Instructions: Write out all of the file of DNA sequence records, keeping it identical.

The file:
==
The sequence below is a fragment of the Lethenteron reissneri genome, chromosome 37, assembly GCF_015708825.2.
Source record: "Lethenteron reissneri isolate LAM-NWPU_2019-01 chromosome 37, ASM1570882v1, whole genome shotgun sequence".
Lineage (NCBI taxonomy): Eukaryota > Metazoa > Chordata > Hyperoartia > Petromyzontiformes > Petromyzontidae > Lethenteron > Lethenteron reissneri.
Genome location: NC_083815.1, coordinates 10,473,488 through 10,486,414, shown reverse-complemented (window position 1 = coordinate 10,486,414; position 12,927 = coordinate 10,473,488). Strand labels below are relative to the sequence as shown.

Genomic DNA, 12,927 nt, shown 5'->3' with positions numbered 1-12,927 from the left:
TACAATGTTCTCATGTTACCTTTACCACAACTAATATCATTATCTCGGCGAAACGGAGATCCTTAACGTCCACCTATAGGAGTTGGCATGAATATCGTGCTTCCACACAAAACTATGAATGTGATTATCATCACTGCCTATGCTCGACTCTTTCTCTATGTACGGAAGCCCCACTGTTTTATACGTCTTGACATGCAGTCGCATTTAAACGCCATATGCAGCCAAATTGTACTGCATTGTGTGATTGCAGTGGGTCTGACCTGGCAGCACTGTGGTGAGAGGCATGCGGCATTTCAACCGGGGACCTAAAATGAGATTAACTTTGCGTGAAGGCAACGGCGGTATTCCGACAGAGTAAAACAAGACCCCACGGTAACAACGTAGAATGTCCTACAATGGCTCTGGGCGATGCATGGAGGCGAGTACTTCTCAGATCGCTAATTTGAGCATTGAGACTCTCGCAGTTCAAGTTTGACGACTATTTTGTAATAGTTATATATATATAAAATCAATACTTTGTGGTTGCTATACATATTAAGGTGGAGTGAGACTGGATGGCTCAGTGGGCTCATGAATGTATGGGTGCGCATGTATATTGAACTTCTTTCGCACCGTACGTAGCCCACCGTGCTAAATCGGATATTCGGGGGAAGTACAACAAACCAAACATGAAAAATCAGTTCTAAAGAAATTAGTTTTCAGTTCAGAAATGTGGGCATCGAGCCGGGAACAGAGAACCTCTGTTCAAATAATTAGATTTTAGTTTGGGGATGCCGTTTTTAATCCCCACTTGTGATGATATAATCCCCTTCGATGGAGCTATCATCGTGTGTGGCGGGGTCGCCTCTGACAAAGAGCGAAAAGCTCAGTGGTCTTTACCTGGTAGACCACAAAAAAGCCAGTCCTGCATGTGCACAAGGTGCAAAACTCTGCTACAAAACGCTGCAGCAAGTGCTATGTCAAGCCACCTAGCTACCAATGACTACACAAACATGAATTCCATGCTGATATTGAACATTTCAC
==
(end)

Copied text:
The sequence below is a fragment of the Lethenteron reissneri genome, chromosome 37, assembly GCF_015708825.2.
Source record: "Lethenteron reissneri isolate LAM-NWPU_2019-01 chromosome 37, ASM1570882v1, whole genome shotgun sequence".
Lineage (NCBI taxonomy): Eukaryota > Metazoa > Chordata > Hyperoartia > Petromyzontiformes > Petromyzontidae > Lethenteron > Lethenteron reissneri.
Genome location: NC_083815.1, coordinates 10,473,488 through 10,486,414, shown reverse-complemented (window position 1 = coordinate 10,486,414; position 12,927 = coordinate 10,473,488). Strand labels below are relative to the sequence as shown.

Genomic DNA, 12,927 nt, shown 5'->3' with positions numbered 1-12,927 from the left:
TACAATGTTCTCATGTTACCTTTACCACAACTAATATCATTATCTCGGCGAAACGGAGATCCTTAACGTCCACCTATAGGAGTTGGCATGAATATCGTGCTTCCACACAAAACTATGAATGTGATTATCATCACTGCCTATGCTCGACTCTTTCTCTATGTACGGAAGCCCCACTGTTTTATACGTCTTGACATGCAGTCGCATTTAAACGCCATATGCAGCCAAATTGTACTGCATTGTGTGATTGCAGTGGGTCTGACCTGGCAGCACTGTGGTGAGAGGCATGCGGCATTTCAACCGGGGACCTAAAATGAGATTAACTTTGCGTGAAGGCAACGGCGGTATTCCGACAGAGTAAAACAAGACCCCACGGTAACAACGTAGAATGTCCTACAATGGCTCTGGGCGATGCATGGAGGCGAGTACTTCTCAGATCGCTAATTTGAGCATTGAGACTCTCGCAGTTCAAGTTTGACGACTATTTTGTAATAGTTATATATATATAAAATCAATACTTTGTGGTTGCTATACATATTAAGGTGGAGTGAGACTGGATGGCTCAGTGGGCTCATGAATGTATGGGTGCGCATGTATATTGAACTTCTTTCGCACCGTACGTAGCCCACCGTGCTAAATCGGATATTCGGGGGAAGTACAACAAACCAAACATGAAAAATCAGTTCTAAAGAAATTAGTTTTCAGTTCAGAAATGTGGGCATCGAGCCGGGAACAGAGAACCTCTGTTCAAATAATTAGATTTTAGTTTGGGGATGCCGTTTTTAATCCCCACTTGTGATGATATAATCCCCTTCGATGGAGCTATCATCGTGTGTGGCGGGGTCGCCTCTGACAAAGAGCGAAAAGCTCAGTGGTCTTTACCTGGTAGACCACAAAAAAGCCAGTCCTGCATGTGCACAAGGTGCAAAACTCTGCTACAAAACGCTGCAGCAAGTGCTATGTCAAGCCACCTAGCTACCAATGACTACACAAACATGAATTCCATGCTGATATTGAACATTTCAC